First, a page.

Case of the Day: Seagate Technology v. Goel

The case of the day is Seagate Technology, LLC v. Goel (Cal. App. Ct. 2022). The case is a followup to Rockefeller v. Changzhou Sinotype, 460 P.3d 764 (Cal.), cert. denied, 141 S. Ct. 374 (2020). Rockefeller, you’ll recall, was the case where the California Supreme Court held that parties could contract around a foreign state’s objection to service by postal channels under Article 10 of the Service Convention by contractually agreeing to “informal” service of process. I tried, unsuccessfully, to persuade the US Supreme Court to review the case. Rockefeller involved a California judgment confirming an arbitral award, and the California decision was supported by many in the arbitration community, who were primarily interested in making it easy to enforce awards. But as today’s case shows, the mistake the court made in Rockefeller will not be limited, in its consequences, to lawsuits seeking to confirm arbitral awards.

In today’s case, Seagate settled long-running litigation against Goel’s company, eSys. The settlement included a promise by eSys to make a payment on a specified date, and Goel personally guaranteed the obligation. The decision doesn’t quote the contract language, but the contract contained a California choice of law agreement, a consent to the personal jurisdiction of the California courts, and an agreement “to service of process by U.S. mail to the addresses listed in the agreement.” When a dispute arose, Seagate sued Goel and served him by registered mail at his address in India. It’s unclear what documents were served, but I assume, as in Rockefeller, that the documents included a summons and complaint. Goel moved to quash the service. The lower court granted the motion, and Seagate appealed. In a strange twist, it seems that Seagate actually served Goel again, presumably by a less objectionable method, and the parties suggested that the appeal was therefore moot. Nevertheless, the court went on to decide the case.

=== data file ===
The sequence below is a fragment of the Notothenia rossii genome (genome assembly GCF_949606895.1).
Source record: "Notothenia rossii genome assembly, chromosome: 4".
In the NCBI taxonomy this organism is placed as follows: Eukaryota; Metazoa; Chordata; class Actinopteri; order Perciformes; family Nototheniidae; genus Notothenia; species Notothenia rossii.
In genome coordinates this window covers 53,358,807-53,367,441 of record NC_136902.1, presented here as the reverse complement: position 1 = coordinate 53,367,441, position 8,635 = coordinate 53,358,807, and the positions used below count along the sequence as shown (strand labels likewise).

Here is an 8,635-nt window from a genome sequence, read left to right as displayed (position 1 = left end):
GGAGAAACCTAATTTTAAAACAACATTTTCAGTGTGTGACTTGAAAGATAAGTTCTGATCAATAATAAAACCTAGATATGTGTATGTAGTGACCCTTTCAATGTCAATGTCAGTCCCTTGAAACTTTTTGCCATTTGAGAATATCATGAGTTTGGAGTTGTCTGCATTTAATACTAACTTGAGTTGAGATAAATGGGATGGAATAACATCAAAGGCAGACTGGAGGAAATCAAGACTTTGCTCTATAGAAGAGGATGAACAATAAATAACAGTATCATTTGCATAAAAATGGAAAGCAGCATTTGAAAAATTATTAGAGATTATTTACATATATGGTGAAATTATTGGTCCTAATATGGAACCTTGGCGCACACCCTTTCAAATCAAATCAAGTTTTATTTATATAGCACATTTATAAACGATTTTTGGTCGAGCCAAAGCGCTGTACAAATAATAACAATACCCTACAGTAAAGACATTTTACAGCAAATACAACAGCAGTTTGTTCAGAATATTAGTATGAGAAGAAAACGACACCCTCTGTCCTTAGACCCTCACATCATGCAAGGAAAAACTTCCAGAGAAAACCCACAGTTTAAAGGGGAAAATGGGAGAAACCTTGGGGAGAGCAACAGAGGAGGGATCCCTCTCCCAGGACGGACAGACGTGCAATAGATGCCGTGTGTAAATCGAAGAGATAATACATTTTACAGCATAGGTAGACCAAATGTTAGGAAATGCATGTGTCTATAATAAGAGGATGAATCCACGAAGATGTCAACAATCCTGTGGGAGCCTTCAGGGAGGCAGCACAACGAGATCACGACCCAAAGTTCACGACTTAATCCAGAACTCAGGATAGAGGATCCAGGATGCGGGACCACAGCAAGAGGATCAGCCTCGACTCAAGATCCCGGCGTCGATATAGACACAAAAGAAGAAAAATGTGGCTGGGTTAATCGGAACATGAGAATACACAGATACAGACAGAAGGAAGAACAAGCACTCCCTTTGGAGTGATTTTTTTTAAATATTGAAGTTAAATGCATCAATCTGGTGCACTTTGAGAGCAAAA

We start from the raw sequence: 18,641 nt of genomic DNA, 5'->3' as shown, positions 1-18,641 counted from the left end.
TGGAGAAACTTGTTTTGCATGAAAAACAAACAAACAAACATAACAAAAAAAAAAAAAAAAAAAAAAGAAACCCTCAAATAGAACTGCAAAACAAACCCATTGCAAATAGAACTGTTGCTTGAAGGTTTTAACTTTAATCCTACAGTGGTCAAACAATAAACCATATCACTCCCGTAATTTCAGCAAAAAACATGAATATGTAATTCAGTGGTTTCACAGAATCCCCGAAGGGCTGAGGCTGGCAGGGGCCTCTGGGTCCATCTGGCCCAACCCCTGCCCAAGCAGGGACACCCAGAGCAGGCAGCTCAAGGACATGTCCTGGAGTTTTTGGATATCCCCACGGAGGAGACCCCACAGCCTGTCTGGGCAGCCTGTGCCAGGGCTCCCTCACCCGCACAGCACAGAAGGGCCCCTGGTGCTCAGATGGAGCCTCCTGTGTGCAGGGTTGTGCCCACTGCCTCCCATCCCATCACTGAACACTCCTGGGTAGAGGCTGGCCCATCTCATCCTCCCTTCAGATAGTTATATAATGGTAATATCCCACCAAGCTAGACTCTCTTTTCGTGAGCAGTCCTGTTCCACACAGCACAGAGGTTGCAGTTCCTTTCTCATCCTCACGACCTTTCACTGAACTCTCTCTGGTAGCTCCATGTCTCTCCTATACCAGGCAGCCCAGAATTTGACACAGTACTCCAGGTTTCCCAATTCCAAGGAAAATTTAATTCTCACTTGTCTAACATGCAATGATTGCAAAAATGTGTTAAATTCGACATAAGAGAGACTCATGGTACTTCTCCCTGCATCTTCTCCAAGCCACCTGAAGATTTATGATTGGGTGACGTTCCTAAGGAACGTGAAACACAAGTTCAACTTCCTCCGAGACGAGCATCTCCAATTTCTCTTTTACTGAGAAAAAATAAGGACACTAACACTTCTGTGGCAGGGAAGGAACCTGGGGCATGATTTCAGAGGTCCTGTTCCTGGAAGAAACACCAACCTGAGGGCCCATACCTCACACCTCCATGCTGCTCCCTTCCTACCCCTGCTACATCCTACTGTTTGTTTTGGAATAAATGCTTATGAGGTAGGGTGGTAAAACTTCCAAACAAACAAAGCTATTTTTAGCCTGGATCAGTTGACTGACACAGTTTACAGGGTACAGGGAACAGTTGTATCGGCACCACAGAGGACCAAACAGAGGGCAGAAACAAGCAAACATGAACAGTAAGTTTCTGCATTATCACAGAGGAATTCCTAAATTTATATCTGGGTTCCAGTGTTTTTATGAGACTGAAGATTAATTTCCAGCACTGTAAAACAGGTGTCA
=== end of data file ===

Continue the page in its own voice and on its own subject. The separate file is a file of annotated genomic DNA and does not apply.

The court held that the case was governed by Rockefeller and that it was error to quash the service. The discussion mostly just quotes Rockefeller. All the language about informal notice versus formal service sparked a thought I hadn’t had before: it seems as though, in California, there is maybe the same kind of distinction being drawn as the civil law countries draw between signification and notification. That is really foreign to our law. I would point out, though, that the Service Convention plainly applies to both the more formal and the less formal modes of service under the civil law. In French, the Convention defines its scope cases where there is occasion to transmit a judicial or extrajudicial document “qui doivent être signifiés ou notifiés à l’étranger.”

The problem with the decision is that it allows private parties to define something that looks exactly like service of process and has the same purpose and effect as service of process as something other than service of process so as to evade the requirements of The Hague Service Convention. This would be fine if the Convention was just aimed at facilitating the parties’ freedom of choice. But the Convention also protects foreign states from what some of them regard as infringements on their judicial sovereignty when foreign litigants do things like serve process in their territory. When a state objects to service by postal channels in its territory, it is asserting its own interests, not (just) the interests of people in its territory who may be served with process. A litigant can waive his own interests, but why should he be able to waive the interests of the state?

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